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Neuropsychologia. 2007 Oct 1;45(13):2951-62. Epub 2007 Jun 14.

Remembering the specific visual details of presented objects: neuroimaging evidence for effects of emotion.

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Department of Psychology, Boston College, Chestnut Hill, MA, USA.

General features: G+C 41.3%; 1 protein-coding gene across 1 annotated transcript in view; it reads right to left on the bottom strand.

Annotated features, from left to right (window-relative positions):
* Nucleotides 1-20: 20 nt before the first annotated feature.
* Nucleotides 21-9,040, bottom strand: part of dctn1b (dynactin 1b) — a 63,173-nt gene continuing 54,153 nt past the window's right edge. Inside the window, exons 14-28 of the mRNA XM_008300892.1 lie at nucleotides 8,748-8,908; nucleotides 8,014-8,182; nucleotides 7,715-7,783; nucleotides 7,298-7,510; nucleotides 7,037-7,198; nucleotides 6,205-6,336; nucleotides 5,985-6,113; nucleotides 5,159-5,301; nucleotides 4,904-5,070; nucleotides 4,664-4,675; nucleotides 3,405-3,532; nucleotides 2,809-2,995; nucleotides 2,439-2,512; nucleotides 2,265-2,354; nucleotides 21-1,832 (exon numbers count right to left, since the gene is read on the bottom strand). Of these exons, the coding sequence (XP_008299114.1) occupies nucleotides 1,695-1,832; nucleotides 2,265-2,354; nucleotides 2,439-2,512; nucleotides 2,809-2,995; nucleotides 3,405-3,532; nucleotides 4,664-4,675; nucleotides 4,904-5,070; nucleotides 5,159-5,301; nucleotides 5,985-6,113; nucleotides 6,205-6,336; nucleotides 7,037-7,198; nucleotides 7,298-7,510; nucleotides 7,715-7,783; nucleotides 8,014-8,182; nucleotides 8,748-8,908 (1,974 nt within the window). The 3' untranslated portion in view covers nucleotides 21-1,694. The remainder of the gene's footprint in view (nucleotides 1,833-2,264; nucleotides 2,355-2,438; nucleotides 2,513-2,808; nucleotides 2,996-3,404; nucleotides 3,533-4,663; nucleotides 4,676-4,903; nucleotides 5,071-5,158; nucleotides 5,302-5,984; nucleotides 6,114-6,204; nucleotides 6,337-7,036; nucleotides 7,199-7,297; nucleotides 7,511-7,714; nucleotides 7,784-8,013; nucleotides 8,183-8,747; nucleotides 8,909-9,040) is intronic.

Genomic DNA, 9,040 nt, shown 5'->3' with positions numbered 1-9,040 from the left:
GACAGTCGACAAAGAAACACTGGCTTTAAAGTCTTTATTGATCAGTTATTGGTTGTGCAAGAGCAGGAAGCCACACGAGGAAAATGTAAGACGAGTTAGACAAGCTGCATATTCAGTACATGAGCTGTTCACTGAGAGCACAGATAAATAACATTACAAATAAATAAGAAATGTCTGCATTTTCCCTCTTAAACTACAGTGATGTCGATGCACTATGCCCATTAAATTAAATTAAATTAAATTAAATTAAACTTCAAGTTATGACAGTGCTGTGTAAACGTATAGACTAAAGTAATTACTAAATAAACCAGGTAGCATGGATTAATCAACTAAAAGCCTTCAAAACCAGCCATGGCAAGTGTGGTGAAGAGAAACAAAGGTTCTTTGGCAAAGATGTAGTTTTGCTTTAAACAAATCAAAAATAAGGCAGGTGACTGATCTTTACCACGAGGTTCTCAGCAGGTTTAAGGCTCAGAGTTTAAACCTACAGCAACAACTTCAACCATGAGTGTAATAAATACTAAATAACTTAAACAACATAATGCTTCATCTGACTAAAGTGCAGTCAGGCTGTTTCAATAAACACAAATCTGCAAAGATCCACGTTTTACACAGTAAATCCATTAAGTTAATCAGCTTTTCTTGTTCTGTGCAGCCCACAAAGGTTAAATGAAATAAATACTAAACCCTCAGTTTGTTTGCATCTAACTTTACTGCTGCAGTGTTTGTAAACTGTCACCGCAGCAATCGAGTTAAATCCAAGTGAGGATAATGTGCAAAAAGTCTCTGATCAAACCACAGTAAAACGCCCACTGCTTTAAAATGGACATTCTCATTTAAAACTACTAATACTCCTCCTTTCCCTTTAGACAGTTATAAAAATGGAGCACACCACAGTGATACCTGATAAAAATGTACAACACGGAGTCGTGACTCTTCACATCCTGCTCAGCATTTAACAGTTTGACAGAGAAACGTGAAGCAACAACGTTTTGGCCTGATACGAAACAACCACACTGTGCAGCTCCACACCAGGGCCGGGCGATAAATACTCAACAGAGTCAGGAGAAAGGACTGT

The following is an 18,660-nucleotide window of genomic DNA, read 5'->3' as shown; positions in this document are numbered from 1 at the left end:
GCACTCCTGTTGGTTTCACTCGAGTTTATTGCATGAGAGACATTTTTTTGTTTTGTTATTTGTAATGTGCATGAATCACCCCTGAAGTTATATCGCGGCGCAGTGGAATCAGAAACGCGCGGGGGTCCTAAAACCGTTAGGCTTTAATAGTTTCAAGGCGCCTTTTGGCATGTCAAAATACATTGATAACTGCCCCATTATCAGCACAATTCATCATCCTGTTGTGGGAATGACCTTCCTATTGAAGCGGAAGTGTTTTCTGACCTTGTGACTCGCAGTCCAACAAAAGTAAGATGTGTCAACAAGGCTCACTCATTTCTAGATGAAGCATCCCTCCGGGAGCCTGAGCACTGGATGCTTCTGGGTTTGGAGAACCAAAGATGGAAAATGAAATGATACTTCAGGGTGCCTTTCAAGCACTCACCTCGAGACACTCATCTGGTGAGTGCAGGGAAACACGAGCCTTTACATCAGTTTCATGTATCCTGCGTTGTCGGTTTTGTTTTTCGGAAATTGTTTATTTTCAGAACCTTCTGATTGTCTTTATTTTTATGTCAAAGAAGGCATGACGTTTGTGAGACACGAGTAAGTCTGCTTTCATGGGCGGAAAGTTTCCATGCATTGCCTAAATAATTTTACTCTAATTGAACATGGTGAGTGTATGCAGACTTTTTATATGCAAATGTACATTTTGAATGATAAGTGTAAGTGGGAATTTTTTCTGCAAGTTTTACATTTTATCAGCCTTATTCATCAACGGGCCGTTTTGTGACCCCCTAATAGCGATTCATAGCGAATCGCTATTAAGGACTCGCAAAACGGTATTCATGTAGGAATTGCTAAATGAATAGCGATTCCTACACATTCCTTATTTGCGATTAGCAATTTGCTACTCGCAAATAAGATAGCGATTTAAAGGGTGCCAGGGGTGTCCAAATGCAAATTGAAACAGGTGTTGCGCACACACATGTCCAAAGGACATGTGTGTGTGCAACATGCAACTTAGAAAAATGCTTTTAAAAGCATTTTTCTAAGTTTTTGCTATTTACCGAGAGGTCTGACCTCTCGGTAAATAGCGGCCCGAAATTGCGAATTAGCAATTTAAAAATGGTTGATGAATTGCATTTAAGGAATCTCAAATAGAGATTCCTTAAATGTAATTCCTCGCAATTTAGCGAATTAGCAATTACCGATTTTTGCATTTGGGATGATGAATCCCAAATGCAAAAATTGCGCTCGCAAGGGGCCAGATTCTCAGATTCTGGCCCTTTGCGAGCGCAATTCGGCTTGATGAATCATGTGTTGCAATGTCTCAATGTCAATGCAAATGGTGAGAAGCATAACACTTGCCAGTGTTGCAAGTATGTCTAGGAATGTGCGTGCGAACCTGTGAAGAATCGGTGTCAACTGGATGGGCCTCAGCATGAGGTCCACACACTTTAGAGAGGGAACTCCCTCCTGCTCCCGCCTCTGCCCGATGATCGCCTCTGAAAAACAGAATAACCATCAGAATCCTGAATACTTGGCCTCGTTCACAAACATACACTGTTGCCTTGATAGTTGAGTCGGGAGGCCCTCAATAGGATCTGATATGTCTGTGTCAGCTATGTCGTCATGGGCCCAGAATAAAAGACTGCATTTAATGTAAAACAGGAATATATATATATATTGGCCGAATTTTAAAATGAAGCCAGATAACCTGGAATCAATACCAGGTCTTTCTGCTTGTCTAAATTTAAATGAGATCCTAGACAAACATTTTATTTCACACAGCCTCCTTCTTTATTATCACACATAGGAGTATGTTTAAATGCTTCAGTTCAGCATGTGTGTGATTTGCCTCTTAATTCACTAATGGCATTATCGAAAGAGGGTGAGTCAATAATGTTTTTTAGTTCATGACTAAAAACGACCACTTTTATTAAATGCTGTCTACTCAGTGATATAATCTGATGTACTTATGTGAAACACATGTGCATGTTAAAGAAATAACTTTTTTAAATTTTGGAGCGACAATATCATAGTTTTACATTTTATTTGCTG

Memories can be retrieved with varied amounts of visual detail, and the emotional content of information can influence the likelihood that visual detail is remembered. In the present fMRI experiment (conducted with 19 adults scanned using a 3T magnet), we examined the neural processes that correspond with recognition of the visual details of negative and neutral items. Results revealed that a region of the left fusiform gyrus corresponded with retrieval of visual details for both negative and neutral items. Activity in the amygdala and orbitofrontal cortex, in contrast, was related to retrieval of visual details only for negative items. Activity in these regions corresponded only with successful recognition, and not with false recognition, providing strong evidence that limbic engagement during retrieval does not correspond merely with a person's belief that detail has been recognized. Rather, limbic engagement appears to relate specifically to the successful recognition of information.

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